• Faith Dugan

          Not judging at all Rachmo as we don’t have all the information. One clue is her kids have “bad credit” which (possibly) mean they are irresponsible paying their bills. I’m not against helping your children, but overindulgence does nothing to help them. I know what it’s like to struggle financially. When I was your age Rachmo, I was a single mom with two small children, homeless after leaving an abusive marriage, and had to figure out how to make it financially (and feed my children) since my ex husband refused to pay child support or help in any way. My ex husband came from an upper middle class family and his parents indulged him, so he felt everyone owed him. He would go through money, beg his parents for more money, and they would give it to him.

          This man did not stop me from thriving financially! He was my impetus for change. I didn’t have to depend on my ex husband, but I could thrive financially and did so. You can do it too Rachmo! If I can, anyone can!

  • Faith Dugan

    I believe in teaching kids financial responsibility and being a financial role model for your kids is pertinent for their well-being. Paying for everything for your kids teaches your kids that you are an unlimited “bank” they can draw funds for anything at any time they want. They need to start taking financial responsibility while they are young and have you for guidance. Their self esteem grows exponentially when they learn how to buy things on their own, knowing they can earn money, understand debt, maximize their net worth, control their destiny, let go of limiting beliefs, contribute to charity, and be financially free!

  • Con

    The first issue I have with this concept is in the 3rd or 4th paragraph:”weddings to finance and home down payments to scrounge up.” I’m sorry, but if your child can’t save for their own down payment or their own wedding, why would you, as their parent feel the need to do so?

    I’m only 26 years old, but I would never in a million years ask or allow my parents to make a down payment on MY HOUSE! If they want to chip in on my wedding I would gladly accept and be very appreciative but in no way do I expect that.

    My parents didn’t bail me out when I racked up credit card debt in college, they didn’t even pay for any of my college either. But did I whine and cry and not go to college and just live in their basement for the rest of my life because they didn’t pay for it? NO! I figured out how to make it happen on my own. I paid off that credit card debt, and I learned my lesson! I will never do that again.

    All these parents ‘helping’ out their kids by doing everything for them since birth are hurting their kids more than anything. They are raising lazy selfish, entitled people who would rather collect money from their parents, or the government, or any poor sap willing to hand it to them, than to go out and work for it. It’s sickening. Teach your children to be self sufficient, not to depend on mommy and daddy for every little thing! This is why my generation has a bad reputation for being whiny little brats. Their parents raised them to be that way! Mom’s and Dad’s, do yourselves and the rest of society a favor, and teach your children how to depend on themselves and how to work hard and sacrifice for the things they want! Rant over :)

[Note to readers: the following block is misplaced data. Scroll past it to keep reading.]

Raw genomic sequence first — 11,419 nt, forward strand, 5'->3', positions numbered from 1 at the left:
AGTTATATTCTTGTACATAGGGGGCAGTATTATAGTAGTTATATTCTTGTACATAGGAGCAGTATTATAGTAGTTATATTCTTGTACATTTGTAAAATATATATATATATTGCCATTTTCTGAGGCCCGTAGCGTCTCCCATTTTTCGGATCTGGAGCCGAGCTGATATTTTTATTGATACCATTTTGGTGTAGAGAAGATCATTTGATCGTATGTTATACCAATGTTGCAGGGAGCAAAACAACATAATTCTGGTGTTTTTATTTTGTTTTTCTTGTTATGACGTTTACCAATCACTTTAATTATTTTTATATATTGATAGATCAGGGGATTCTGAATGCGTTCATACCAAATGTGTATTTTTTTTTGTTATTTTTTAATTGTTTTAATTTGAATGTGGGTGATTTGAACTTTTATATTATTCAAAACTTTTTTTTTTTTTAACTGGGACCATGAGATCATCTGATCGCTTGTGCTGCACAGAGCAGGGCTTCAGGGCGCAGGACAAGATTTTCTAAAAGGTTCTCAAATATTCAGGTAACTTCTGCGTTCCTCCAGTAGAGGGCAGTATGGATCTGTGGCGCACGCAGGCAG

• kgal1298

    I feel like there should be another article should you put your parents financial health before your own. So here’s the thing my mom did help out a bit during college, but not much because she couldn’t I was helping her since 16. Sadly the issue never ceased she will still call and ask for money and considering I’m largely paying back student loans on my own and clearing my own debt it’s a hard thing to deal with. So sadly what was once talking to her everyday become maybe every couple of weeks because I know if I talk to her too much she will ask for money. Then of course her bad habit will be she will only contact me when she wants something like me co-signing an apartment, which is pretty much impossible with my financial needs right now and with the fact that I’m not sure she would make all her payments. It’s so stressful and it sucks because I look like this mean child, but I have to get myself out of debt so I kind of avoid my mom and she knows that’s why too…yet she still asks for help. Ugh.

  • Sofia

    My parents absolutely put their kids ahead of their financial wellbeing and it’s been a disaster.
    They paid around $1.5 million to send us kids to private nursery school, elementary school, high school and college. Or we thought they paid for it. Actually they took out a lot of private loans most of which they still haven’t paid back 30 years later. On top of that, they had a million dollar + mortgage(s) – one from the bank and a second from a family member) – plus credit card debt from vacations, shopping, eating out, gadgets etc. (keeping up appearances).
    They’re now divorced, at/past retirement age with nothing saved and still have these ongoing debts, a lot of which is for the education we received and, to a lesser extent, our lifestyle as kids and teenagers.
    It’s a pretty bad situation. Of course my parents made very bad financial decisions, and did so without our knowing involvement or “consent,” but we certainly benefitted. So do we pay off all of the education debt? How do we allocate it among the children, since more of it is in the youngest child’s name because they were borrowing more and more with time? Or do we focus on putting together a fund for when their medical expenses start rolling in? Or is it their problem? It’s going to come down to us sooner or later, in one way or another. How to plan?